We allocated $9.2 billion for education and training over and above the President’s budget request to be invested, in part, in Pell Grants.
We believe such an investment will make college more affordable so that all eligible students can gain the knowledge, skills, and experience they need to succeed
and to ensure that employers have the workforce they need to compete in a fiercely competitive, global marketplace.
The important legislation before us today takes essential steps to reverse our current course.
The College Cost Reduction and Access Act will make college more affordable by:
Increasing access for low-income students by increasing the maximum Pell Grant from $4,310 to $4,910 next year and to $5,400 by 2012, and simplifying the financial aid process
for low-income students by increasing the income level at which a student is automatically eligible for the maximum Pell Grant;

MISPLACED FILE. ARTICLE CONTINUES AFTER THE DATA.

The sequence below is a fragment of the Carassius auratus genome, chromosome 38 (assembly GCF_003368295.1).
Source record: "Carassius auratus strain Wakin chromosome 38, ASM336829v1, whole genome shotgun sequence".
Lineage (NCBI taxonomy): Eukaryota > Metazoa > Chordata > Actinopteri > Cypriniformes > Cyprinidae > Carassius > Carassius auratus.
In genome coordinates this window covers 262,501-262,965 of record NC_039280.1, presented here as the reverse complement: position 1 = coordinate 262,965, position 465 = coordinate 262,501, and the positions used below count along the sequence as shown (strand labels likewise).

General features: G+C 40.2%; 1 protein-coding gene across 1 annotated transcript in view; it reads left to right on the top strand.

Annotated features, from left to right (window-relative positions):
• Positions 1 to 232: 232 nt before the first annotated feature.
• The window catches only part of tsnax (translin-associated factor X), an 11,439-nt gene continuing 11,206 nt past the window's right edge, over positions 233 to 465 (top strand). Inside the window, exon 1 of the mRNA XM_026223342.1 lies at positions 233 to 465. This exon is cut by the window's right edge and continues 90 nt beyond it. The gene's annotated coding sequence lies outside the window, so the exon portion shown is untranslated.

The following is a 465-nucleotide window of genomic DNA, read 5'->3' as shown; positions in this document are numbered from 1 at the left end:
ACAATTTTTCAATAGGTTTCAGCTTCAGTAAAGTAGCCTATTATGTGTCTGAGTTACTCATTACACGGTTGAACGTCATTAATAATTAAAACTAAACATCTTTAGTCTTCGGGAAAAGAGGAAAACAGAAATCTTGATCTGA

Easing the burden on borrowers by cutting student loan interest rates in half, from 6.8 percent to 3.4 percent for undergraduate students with subsidized student loans;
Protecting borrowers by capping monthly federal loan payments at 15 percent of discretionary income;
Protecting working students and ensuring they are not penalized by increasing the amount of student income that is sheltered from the financial aid process; and
Encouraging public service by providing federal loan forgiveness for public service employees.
The College Cost Reduction and Access Act would increase access to and preparation for college by both restoring funding for Upward Bound, a key college access program, and creating College Access Challenge Grants to increase college outreach activities in every State.
The legislation strengthens Minority Serving Institutions with an additional $500 million investment.
Despite tremendous challenges and limited resources, minority serving institutions are responsible for educating many of our nation’s minority students who would not otherwise obtain a degree.
Increasing federal investment will allow these institutions to provide a better education to more students.
But it is not enough to offer more aid.
Recent investigations have shown that private lenders have been exploiting the student loan system, to the detriment of the students the system is meant to serve. The College Cost Reduction and Access Act will ensure that the student loan system works for students and saves taxpayer dollars by directing unnecessary lender subsidies to student aid and injecting competition into the loan program.